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Adrift in the multiverse
Written by Tom Gillingham, associate partner
3 February 2021
A problem shared is a problem halved, or so the saying goes. But what happens when we no longer experience the same problems and lack the places to share them?
With the storm of Covid-19 raging outside, we have again retreated into relative individual isolation. A traumatic year on from the first whispers of something bad in Wuhan, we are all painfully aware that this virus thrives in the spaces we used to share.
Those who are able to work and study from home now live in a series of bubbles. Guarded by screens, everything from the air we breathe to news sources and social media is filtered. These individual retreats are mirrored in the behaviour of nations, which have eschewed the norms international life to focus on Covid-based domestic strife.
These behaviours all risk a further deepening of what I’d like to tentatively term the ‘shared experience crisis’.
This phenomenon had taken root before Covid-19, but as the pandemic has worn on, it has become brutally apparent that we are not at all in this together. All too often, we are universes apart.
Societies have historically revolved around collective experiences: similar schooling, stories and legends, participating in mass events or, significantly, collective responses to adversity. These norms are under threat like never before.
Even before the pandemic, this complex web of interconnected human experience was being frayed at the edges by fake news, feedback loops and the emergence of new populist movements.
The rising alternative realities of QAnon or the re-emergence of flat earth truthers is the most extreme manifestation of this phenomenon, where shared experiences relocate from public discourse to mutate in the confines of self-selecting groups. These ideas can then spread relatively free of challenge, aided by the algorithms that increasingly define the world we see.
There are, of course, positive outcomes from the fact ideas can now easily go beyond geographical and community boundaries. The message of the Black Lives Matter movement has transcended borders and generations, while Greta Thunberg’s climate interventions have reached vast online audiences, but those who engage with these particular issues exist in universes of their own and are subject to the very same algorithms too.
Public spaces, universities, pubs and even places of worship are closed, meaning unstructured contact with other people, and alternative views, has essentially been erased from day-to-day life. Just as we miss the incidental creativity of being together in workplaces or schools, we are also surely missing the challenge to our own beliefs that can emerge from inadvertent conversations. Offline and in public we are protected, to some extent, by social norms. Online, it’s all too often a screaming match between avatars of those who know they’re universes apart.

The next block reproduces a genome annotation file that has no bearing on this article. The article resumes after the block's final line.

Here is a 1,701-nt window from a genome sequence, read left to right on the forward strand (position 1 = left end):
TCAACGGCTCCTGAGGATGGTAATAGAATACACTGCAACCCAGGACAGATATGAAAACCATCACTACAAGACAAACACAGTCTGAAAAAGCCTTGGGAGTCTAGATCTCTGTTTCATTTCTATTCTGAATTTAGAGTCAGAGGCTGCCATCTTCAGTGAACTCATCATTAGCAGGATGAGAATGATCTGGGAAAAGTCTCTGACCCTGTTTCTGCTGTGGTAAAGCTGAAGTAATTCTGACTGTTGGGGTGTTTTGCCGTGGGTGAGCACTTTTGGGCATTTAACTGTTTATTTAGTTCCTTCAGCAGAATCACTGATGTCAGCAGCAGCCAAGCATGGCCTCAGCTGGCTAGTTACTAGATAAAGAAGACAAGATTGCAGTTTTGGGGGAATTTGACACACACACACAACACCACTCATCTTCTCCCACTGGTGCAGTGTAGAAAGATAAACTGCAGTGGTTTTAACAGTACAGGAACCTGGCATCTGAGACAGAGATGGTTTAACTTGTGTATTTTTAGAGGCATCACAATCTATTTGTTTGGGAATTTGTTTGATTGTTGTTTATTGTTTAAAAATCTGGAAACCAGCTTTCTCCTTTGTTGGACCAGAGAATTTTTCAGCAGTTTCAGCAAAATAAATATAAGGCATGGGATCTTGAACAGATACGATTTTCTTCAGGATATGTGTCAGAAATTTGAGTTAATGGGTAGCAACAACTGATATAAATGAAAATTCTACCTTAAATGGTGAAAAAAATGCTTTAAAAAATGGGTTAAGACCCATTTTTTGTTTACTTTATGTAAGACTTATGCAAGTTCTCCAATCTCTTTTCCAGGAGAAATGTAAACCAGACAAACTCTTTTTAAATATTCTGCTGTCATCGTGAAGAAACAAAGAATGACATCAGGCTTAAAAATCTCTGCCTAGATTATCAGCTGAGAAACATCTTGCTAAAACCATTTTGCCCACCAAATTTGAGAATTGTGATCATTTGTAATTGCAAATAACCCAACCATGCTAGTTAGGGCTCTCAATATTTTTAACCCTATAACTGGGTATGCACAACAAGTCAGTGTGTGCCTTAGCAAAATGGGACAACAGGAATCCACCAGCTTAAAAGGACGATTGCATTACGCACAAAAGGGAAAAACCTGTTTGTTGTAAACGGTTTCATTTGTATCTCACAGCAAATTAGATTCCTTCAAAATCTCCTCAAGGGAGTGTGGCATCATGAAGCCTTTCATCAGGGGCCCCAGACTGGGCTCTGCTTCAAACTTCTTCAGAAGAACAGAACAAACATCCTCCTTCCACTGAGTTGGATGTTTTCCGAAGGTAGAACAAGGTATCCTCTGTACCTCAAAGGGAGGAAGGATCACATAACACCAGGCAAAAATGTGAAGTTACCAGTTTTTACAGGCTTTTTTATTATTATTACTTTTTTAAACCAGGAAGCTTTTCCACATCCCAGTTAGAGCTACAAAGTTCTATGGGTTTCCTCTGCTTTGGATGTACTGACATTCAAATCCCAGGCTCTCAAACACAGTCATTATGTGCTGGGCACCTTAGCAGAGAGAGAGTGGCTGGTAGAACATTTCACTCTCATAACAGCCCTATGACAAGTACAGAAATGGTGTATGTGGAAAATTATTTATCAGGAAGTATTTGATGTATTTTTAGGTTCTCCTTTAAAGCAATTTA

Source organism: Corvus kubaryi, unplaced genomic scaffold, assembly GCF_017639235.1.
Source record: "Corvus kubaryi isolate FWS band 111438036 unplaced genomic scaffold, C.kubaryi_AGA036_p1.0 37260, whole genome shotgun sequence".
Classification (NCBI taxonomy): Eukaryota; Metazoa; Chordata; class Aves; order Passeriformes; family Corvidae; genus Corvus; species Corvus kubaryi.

We now talk of bold post-pandemic changes. Of 20-minute neighbourhoods and permanent working from home. There are undoubted benefits to these ideas, but at their worst these concepts could spark a round of enclave creation that merely replicates the detachment of our online existence.
This fracturing of people’s ties to the societies they inhabit has profound implications for the future of the nation state too. The storming of the US Capitol and the deep split in the US electorate is a dramatic illustration of how fringe beliefs from a particular online universe can spill over into the real world.
A free and democratic nation should always accommodate a plurality of views, but in our current state it seems there is very little space for the best of human nature to challenge the very worst.
The longer term financial and health impacts of this pandemic are predicted to continue to hit the poorest in society hardest, and views on the big issues of the day have never felt more polarised. There is a looming mental health crisis, which can only be exacerbated by any lingering sense of dislocation and prolonged economic turmoil. Saying “I understand” has never felt more difficult.
On top of this, we will have a generation of children with a fundamental fault-line in the bedrock of their shared school experience, town centres and civic spaces that have been decimated, and a rarefied cohort of established workers who may be less willing than ever to step outside the cocoon of the home office.
We have to hope, then, that vaccinations and other health measures give us the confidence to return to offices, schools and pubs in a meaningful way, and – most importantly of all – allow for the return of random interactions that may just challenge views that could otherwise run unchecked.
When we can, we should revel in the chance to step out of the universes we have created and cherish the uniting power of shared experience. Online communities are not inherently a bad thing, but if we continue to bar others from our walled compounds – real or virtual – there is a real risk of forgetting we have neighbours at all.